Pic 15 "I was only sure of one thing: Here, Chief discusses his decision to euthanize, or to mercifully kill McMurphy, after McMurphy's lobotomy. Chief euthanizes McMurphy by suffocating him with a pillow. Chief, through various encouragements by McMurphy, gains the courage to save McMurphy's life in a way that prevents Nurse Ratched from utilizing his body as a ridicule.
Chief's decision to liberate McMurphy's defiant soul portrays to the reader just how far Chief has grown. In the beginning of the novel, Chief is someone who feels small, lost, and useless.
One Flew Over the Cuckoo's Nest: The Film and the Novel
We learn that Chief is a paranoid schizophrenic, a war veteran, and a half-breed Indian whose white mother conspired with the U. In the film, McMurphy is clearly the hero. Chief's delusional episodes of witnessing the inner workings of the Combine and its fog machines are eliminated in the film in favor of scenes written that omnisciently expand on McMurphy's character and his background, as well as expand on his charitable nature.
In addition, Chief eventually becomes fully communicative in the novel while muttering only one phrase — "Juicy Fruit" — in the film. This explains how McMurphy is able to bring Chief along on the fishing excursion in the novel, a detail not explained in the film. The film also softens McMurphy's more objectionable behavior in the book.
Instead, he becomes more of a roguish con man than an unpredictably fearsome individual prone to bursts of physical violence against others to achieve his ends. Also missing from the film are several key symbolic elements, including McMurphy's poker-hand tattoo that foreshadows his death.
The tattoo depicts aces and eights, known as the dead-man's hand in accordance to the legend of the poker hand held by Wild Bill Hickock when he was murdered. In the film, McMurphy boasts that he was conned into statutory rape by a teenaged girl who lied about her age. But, uh between you and me, uh, she might have been fifteen, but when you get that little red beaver right up there in front of ya, I don't think it's crazy at all now and I don't think you do either.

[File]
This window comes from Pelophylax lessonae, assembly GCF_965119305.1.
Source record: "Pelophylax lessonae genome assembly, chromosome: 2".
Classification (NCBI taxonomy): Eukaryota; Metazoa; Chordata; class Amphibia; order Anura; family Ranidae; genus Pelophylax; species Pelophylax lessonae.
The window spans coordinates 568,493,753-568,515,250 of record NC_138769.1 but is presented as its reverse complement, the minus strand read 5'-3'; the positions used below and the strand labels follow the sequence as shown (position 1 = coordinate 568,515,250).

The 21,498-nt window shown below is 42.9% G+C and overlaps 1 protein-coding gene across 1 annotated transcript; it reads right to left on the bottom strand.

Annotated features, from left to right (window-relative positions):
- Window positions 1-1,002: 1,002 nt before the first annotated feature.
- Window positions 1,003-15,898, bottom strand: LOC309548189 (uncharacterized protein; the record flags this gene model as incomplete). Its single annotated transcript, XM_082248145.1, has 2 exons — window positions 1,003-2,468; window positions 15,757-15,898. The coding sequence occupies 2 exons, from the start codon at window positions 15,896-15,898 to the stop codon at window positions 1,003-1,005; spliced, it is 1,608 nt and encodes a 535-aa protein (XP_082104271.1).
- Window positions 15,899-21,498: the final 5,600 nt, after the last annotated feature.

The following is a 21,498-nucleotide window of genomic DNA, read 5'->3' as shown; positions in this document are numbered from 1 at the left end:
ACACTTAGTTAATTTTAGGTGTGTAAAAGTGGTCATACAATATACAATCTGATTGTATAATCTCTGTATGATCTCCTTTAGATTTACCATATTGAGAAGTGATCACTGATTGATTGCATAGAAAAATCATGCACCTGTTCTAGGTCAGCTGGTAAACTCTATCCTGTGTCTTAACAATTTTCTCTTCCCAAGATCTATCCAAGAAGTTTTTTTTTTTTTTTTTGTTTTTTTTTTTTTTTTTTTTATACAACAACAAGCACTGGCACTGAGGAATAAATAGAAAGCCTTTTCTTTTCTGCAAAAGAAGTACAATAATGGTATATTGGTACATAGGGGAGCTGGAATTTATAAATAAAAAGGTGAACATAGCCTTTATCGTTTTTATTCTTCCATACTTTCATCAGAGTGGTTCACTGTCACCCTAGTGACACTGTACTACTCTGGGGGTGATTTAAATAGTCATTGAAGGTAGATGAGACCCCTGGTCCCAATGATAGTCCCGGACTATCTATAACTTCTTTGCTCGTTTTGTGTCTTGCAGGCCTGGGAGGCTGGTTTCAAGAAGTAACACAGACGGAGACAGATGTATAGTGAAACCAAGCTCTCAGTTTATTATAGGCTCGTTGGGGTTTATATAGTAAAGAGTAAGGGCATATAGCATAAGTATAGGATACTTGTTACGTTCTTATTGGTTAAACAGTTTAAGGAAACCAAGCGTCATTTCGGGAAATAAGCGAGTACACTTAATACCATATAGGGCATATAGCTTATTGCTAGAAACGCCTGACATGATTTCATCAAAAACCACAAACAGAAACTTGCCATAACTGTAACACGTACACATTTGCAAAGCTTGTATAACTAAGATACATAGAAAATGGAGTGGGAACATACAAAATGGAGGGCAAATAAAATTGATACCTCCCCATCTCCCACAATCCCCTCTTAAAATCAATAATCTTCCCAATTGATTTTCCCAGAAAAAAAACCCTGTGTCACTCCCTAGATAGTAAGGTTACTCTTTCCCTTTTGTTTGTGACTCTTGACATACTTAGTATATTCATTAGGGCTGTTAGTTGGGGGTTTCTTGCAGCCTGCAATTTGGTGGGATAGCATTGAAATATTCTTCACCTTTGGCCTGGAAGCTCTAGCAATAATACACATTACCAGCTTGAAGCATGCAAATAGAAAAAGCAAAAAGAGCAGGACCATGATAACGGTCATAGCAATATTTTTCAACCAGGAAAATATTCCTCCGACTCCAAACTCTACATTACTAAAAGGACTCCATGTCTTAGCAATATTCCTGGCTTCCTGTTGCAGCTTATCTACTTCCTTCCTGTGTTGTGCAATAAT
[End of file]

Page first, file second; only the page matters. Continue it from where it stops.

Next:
No man alive could resist that, and that's why I got into jail to begin with. And now they're telling me I'm crazy over here because I don't sit there like a goddamn vegetable. Don't make a bit of sense to me. If that's what's bein' crazy is, then I'm senseless, out of it, gone-down-the-road, wacko. But no more, no less, that's it. His initial incarceration isn't for statutory rape, it's for being "a guy who fights too much and fucks too much.
The film only shows McMurphy winning cigarettes from his comrades. Certain critical scenes from the novel are eliminated in the cinematic version.
Of these, the suicide of Cheswick, is most notable. Cheswick's character was the first individual in the novel to receive invigoration from McMurphy's antics. When McMurphy decides to toe the line — that is, conform to Nurse Ratched's wishes — it is after hearing from the swimming pool lifeguard that the length of their mutual confinements is entirely at the discretion of Nurse Ratched.
It is in the same pool that Cheswick — feeling abandoned and betrayed by McMurphy's subsequent conformist behavior — chooses to drown himself.
One Flew Over the Cuckoo's Nest
One scene not in the film is McMurphy's final con against the Acutes. In the novel, McMurphy manipulates Chief Bromden to lift the control panel after McMurphy takes bets from the Acutes that it can't be done. McMurphy, of course, had already hedged his bet by having Chief display his ability to lift the panel previously.
When Chief performs the trick for the Acutes, he feels used and betrayed by McMurphy.